|Emerging World Cities in Pacific Asia (UNU, 1996, 528 pages)|
The present project on the Asian-Pacific Urban System has its genesis in a Symposium on the Mega-city and the Future co-hosted by the United Nations University and the Population Division of the United Nations in Tokyo in October 1990. A number of participants sharing a common interest in Asian cities discussed the prospects of mounting a research project that would address the emerging and close connections between global restructuring and Asian cities, particularly those situated along the Western Pacific Rim. The role of these cities in a global economy warranted a systematic investigation, for it is increasingly recognized that the Asia-Pacific region has become the fastest growth region in the world. The critical importance of its cities in spearheading economic growth and socio-economic transformation is the major focus of this project.
A project proposal crystallizing some of the thoughts and propositions expressed in Tokyo was soon prepared. The document was discussed at a project development meeting in April 1991 co-hosted by the Korea Research Institute for Human Settlements (KRIHS) in Seoul and the United Nations University. Work was assigned to participants and, for several countries/cities, there was still the need to identify researchers from the region to undertake the work. In any event, the process of identifying scholars to focus attention on a common theme covering all major countries and cities in Pacific Asia was soon successfully completed.
The next and final project meeting was held at the Chinese University of Hong Kong in February 1992. Most of the papers were presented and discussed, with the need in some cases for revision or additional work given the common focus of the project. The task of following up on the remaining work took a good deal more time than anticipated but was eventually completed in the late summer of 1993.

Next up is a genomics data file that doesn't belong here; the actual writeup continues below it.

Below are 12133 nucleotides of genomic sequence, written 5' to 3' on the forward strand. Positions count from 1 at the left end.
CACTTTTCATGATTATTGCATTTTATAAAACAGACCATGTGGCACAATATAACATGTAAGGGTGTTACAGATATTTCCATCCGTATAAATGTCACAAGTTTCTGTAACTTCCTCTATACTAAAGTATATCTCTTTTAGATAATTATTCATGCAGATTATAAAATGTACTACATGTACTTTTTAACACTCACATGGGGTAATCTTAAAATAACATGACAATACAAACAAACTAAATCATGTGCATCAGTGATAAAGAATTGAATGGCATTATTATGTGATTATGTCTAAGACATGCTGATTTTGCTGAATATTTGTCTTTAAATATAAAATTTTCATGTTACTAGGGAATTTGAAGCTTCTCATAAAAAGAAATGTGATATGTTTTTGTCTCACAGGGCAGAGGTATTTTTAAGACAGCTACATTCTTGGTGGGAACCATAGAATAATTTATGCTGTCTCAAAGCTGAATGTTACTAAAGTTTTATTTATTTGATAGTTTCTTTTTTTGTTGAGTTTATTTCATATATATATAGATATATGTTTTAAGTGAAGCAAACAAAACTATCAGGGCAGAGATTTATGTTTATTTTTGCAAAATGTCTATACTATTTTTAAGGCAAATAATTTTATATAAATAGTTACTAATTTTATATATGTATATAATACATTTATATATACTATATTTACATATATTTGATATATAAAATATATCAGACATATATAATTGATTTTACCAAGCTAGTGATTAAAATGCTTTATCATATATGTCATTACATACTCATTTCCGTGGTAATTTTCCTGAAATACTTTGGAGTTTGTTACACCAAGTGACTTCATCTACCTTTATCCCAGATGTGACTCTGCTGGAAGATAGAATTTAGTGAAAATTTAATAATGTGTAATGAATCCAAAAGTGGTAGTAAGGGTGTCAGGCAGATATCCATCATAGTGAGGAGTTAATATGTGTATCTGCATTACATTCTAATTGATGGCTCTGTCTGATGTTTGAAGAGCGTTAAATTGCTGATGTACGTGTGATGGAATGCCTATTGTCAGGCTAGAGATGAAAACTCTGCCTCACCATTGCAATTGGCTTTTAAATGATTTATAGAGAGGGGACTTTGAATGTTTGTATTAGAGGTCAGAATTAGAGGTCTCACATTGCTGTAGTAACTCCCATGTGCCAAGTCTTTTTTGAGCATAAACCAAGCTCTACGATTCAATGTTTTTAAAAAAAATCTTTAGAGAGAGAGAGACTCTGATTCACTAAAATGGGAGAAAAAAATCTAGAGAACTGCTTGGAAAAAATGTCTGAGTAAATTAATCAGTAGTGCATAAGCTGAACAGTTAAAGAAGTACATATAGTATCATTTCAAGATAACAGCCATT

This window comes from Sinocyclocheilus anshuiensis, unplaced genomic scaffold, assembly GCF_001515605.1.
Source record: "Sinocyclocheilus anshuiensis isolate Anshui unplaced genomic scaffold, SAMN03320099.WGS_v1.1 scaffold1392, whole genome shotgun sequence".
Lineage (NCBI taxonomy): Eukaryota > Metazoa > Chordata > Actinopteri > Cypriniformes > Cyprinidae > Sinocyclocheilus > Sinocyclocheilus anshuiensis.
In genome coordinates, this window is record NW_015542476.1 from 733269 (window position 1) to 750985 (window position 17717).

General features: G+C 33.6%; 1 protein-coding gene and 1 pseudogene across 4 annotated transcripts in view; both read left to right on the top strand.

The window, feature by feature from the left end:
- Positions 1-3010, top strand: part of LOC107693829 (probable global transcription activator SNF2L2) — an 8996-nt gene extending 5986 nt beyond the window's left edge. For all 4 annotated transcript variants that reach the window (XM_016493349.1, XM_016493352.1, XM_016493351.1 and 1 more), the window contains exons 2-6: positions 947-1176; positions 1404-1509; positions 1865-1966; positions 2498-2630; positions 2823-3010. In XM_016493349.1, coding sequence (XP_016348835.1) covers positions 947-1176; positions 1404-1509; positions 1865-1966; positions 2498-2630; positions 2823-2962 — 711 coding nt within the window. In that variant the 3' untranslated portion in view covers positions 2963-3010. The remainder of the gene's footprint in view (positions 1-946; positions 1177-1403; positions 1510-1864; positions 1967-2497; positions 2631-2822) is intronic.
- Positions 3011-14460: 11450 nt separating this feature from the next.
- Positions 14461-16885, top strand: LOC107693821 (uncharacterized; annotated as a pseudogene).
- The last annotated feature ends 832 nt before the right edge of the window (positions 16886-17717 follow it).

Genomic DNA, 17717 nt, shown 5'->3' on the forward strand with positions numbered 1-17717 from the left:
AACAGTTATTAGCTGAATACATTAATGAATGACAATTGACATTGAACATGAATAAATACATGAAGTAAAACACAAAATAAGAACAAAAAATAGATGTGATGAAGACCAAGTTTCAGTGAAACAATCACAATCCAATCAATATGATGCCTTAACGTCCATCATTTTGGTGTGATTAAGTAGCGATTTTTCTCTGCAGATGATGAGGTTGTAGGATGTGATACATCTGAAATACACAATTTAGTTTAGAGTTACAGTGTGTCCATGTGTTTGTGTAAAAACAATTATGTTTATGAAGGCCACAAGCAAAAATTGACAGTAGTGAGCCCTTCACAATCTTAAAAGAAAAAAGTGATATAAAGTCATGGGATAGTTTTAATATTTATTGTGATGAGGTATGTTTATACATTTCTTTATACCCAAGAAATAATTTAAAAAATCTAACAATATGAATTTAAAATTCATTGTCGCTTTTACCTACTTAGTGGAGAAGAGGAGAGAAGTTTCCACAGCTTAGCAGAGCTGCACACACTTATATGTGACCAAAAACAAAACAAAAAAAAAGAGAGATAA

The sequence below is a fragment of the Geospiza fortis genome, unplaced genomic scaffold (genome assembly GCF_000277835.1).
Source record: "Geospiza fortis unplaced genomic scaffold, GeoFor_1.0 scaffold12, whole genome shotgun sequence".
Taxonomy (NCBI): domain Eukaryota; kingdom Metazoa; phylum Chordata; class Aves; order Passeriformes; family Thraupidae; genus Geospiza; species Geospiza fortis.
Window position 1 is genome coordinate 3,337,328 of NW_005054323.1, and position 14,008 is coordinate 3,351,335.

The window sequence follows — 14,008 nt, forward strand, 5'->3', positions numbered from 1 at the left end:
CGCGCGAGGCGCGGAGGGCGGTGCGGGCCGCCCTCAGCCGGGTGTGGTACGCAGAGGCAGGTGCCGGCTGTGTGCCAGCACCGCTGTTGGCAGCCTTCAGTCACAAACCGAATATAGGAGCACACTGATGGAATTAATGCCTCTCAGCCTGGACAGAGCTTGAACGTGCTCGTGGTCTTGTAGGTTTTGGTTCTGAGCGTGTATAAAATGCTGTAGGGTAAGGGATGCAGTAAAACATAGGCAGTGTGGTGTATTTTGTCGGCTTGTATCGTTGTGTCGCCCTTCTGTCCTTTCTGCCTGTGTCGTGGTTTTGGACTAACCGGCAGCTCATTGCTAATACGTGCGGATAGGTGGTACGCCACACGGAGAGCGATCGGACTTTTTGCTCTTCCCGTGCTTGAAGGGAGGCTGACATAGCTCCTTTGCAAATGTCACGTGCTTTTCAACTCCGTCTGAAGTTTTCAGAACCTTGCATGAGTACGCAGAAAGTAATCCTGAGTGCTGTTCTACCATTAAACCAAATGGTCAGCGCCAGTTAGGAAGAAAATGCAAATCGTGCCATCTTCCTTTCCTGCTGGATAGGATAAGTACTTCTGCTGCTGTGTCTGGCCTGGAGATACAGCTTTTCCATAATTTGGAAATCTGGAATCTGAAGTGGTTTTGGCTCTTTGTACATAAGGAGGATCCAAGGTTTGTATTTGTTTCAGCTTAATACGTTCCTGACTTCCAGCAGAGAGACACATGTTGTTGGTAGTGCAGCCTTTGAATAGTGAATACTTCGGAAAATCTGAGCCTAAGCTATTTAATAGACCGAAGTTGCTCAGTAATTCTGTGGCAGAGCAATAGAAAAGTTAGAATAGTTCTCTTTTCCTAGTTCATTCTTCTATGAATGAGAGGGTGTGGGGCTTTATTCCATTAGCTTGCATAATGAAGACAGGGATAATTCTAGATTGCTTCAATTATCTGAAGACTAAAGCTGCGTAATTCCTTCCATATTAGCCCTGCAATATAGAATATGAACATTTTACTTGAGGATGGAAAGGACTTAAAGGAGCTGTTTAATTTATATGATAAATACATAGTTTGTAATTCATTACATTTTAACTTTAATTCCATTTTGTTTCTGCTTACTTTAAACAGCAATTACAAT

The successful conclusion of the project has made it incumbent on us to thank many individuals and institutions. First and foremost, we wish to express our deep appreciation to the United Nations University for financial support of the project, particularly to Dr. Roland Fuchs, its Vice-President, who not only gave his personal blessing but attended the meetings in Tokyo and Seoul. The substantive and continuing administration of the project fell on the Hong Kong Institute of Asia-Pacific Studies of the Chinese University of Hong Kong, which is a partner with the United Nations University in this project and its publication. We wish to thank our colleagues in both institutions for assisting the project in diverse ways over the years.
In particular, at the Institute Janet Wong handled all the correspondence with contributing authors, and Irene Lai and Lui Siu-yun, of the Urban and Regional Development in Pacific Asia Programme, provided competent research assistance. At the University's Department of Geography, Jane Wan and Yu Yuk-mui typed and retyped parts of the manuscript, and S. L. Too deserves all the credit in drawing and redrawing all the illustrations. Above all, our heart-felt thanks go to all contributing authors, who have responded conscientiously to our requests for information, data, and perspectives to make the project as internally consistent as possible. Dealing with substantive matters by mail and over long distances is not the most desirable method, but, with understanding and perseverance, we have finally achieved our common goals in this project and, we hope, are one step closer to reaching an understanding of the shifting and growing importance of the cities in the Asia-Pacific region. Finally, we are grateful for the constructive comments by two anonymous referees to which we have responded to the extent possible. We are responsible for any remaining shortcomings and errors.
Tokyo and Hong Kong